Fat Mogul vs. Social Media Marketing

from wordstream.com.  click to read their thoughts on the subject.
from wordstream.com. click to read their thoughts on the subject.

I want to get this out there first, right away…I’m terrible at using social media to sell, so my comments here are probably quite different from those you might get from those who have done a lot better on these platforms…but I have a feeling if you got the truth out of them, it might not be all that much different.

You see, social media is all the rage right now, and has been for, well, for forever.  But he’s the important thing to note…social media is a money maker, not for the advertisers, but for the people with ad space to sell.

At one point, social media was ripe for the marketing picking.  It was an exciting new world of sharing content and businesses were seen no differently from people, and people didn’t really notice the difference because actual business practices of sponsored content wasn’t really there yet.  Today, not only do you have to pay for the space on people’s computer screens, but you also get tagged with things like the word SPONSORED, even if the people who are getting your messages are already signed up as being fans.

This is problematic for several reasons, most notably being that you are paying to market to existing customers when you are attempting to market to new customers.  Now, social media outlets might be doing you a bit of justice…technically, in that they are forcing you do so something that many businesses forget: remind existing customers that you exist…but the thing is, you used to be able to do that for free.

Of course, this is all just what’s going on right now in social media, and there’s one thing you must know about any attempts to use social media as a marketing platform.  What works today, what’s happening today, is not applicable tomorrow.  Social media, like the internet itself, is a constantly evolving beast.  Just because people respond well to your ads today doesn’t mean anything about tomorrow, because ads on the internet base a lot of their work on attempting to fool people into clicking…then they learn and a new method has to be developed.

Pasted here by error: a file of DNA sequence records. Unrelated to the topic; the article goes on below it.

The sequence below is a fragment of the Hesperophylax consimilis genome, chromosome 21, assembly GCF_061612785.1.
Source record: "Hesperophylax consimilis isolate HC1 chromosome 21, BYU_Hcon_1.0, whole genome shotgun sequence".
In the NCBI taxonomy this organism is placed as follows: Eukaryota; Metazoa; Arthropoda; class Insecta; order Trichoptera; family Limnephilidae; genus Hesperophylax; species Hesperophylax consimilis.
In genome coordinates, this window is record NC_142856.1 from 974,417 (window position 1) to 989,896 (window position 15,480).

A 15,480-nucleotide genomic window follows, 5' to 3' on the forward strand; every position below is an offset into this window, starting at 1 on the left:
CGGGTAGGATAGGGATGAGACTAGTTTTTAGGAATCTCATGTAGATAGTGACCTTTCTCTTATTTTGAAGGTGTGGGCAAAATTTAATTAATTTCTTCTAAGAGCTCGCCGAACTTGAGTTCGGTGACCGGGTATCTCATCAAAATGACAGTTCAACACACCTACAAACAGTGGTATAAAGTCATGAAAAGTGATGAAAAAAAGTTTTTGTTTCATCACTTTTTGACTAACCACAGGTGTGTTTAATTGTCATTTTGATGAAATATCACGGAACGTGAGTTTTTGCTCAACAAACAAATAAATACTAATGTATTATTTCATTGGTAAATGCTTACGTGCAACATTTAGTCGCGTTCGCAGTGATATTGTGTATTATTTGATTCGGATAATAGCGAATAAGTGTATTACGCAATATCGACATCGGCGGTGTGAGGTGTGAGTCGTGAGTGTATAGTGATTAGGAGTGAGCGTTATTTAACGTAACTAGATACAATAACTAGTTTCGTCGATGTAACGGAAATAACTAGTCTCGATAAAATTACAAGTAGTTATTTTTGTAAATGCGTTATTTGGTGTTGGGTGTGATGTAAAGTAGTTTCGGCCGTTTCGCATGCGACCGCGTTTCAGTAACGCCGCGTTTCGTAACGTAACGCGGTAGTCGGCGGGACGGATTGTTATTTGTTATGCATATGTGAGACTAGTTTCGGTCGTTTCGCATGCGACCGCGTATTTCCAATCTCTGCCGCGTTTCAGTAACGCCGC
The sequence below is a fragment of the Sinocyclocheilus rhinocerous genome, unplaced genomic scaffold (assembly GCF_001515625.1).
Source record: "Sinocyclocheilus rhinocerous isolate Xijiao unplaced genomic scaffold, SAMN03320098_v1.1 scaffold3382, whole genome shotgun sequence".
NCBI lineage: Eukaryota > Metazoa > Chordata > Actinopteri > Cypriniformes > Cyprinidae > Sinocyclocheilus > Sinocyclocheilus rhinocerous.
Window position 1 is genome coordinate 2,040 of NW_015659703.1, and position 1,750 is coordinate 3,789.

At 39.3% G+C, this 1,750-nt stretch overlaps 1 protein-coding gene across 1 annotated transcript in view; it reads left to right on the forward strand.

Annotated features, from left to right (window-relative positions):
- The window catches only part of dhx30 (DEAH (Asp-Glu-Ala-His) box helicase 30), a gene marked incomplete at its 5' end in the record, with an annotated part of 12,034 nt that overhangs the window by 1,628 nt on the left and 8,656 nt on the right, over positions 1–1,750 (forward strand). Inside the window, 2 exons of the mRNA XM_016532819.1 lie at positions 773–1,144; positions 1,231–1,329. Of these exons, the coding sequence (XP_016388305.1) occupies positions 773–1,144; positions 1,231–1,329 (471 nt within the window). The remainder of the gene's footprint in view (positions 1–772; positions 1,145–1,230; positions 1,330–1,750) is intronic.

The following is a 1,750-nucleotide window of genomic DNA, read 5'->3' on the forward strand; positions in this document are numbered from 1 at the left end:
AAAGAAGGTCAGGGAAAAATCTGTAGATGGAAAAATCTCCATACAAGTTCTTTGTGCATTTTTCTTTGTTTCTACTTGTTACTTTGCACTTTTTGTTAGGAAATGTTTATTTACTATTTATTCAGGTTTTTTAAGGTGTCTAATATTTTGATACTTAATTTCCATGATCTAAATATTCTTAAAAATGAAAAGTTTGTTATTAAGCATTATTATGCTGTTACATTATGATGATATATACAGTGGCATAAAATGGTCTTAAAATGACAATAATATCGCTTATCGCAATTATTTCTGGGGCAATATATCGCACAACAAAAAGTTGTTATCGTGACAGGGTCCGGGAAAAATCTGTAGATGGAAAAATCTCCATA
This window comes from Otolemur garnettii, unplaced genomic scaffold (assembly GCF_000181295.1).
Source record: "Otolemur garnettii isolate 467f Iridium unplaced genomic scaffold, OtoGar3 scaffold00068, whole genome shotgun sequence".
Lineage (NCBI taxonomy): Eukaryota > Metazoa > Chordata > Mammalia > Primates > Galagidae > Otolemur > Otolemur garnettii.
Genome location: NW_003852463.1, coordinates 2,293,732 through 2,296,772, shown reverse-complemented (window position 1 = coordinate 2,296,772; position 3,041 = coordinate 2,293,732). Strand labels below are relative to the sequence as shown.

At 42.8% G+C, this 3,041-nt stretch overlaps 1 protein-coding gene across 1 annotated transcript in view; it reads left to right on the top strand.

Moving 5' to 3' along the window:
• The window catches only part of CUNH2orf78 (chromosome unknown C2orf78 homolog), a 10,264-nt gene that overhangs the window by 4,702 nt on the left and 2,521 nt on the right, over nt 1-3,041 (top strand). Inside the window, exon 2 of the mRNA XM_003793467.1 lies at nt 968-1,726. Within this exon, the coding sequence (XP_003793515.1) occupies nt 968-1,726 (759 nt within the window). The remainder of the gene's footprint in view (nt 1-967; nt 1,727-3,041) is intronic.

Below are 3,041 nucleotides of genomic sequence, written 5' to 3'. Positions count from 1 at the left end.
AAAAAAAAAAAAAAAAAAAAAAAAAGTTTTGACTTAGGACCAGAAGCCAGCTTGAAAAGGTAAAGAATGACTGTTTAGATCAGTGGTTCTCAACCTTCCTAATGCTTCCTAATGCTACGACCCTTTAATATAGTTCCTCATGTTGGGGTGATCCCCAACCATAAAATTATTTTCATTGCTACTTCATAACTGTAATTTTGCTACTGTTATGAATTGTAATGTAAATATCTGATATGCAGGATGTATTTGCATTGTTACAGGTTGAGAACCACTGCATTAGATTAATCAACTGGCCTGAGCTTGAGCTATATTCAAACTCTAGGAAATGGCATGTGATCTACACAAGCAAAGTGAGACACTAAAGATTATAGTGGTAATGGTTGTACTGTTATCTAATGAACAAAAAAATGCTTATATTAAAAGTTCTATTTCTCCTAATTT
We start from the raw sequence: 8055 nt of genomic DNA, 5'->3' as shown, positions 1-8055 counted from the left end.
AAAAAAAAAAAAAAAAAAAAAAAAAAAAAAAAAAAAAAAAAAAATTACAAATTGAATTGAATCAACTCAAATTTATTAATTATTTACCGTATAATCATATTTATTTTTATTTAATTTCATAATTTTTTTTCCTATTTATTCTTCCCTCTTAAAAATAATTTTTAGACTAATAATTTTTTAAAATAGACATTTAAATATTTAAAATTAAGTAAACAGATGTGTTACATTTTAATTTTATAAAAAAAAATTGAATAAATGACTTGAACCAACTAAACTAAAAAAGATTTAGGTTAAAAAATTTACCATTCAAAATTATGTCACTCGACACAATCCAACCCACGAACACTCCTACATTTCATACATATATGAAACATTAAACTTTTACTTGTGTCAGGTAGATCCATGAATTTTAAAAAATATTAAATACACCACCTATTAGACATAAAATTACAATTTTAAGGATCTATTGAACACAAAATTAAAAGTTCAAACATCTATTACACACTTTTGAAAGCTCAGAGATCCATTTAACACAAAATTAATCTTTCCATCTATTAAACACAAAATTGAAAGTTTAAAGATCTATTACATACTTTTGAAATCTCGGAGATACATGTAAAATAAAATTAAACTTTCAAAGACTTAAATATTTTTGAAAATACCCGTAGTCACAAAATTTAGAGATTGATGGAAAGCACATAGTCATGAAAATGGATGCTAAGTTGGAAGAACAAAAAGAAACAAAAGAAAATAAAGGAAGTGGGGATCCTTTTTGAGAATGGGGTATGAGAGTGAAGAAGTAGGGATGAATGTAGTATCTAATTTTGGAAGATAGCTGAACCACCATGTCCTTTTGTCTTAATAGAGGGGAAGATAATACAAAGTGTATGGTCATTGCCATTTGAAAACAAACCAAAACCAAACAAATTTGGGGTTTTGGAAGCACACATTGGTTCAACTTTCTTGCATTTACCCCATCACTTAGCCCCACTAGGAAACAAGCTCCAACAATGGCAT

So, as you can see, I have a lot to say against marketing on social media.  My experiences haven’t been grand.  But then again, I’ve only invested a small portion of funding into them.  Specifically, as of recent days, about 10 dollars into Facebook and 10 into Goodreads.  I’ll get into Twitter later…

The results of my Facebook ad would appear to be amazing, if you look strictly at the numbers of people who saw my ad over the 30 seconds or so that it ran.  Something like 3,000 people saw the post.  That’s pretty incredible.  Of course, I think the actual results that came from it, one new like on Facebook and maybe 2 sales (it’s difficult to judge where sales come from using this method) cause the whole thing to be basically a wash.  That doesn’t mean it’s not useful, it just means that you’re probably looking at spending a lot of time getting people to see your ad before they ever decide to click on it…And then there’s also the realization that if you’re showing the ad to the same people again and again, you’re probably going to need to change it often.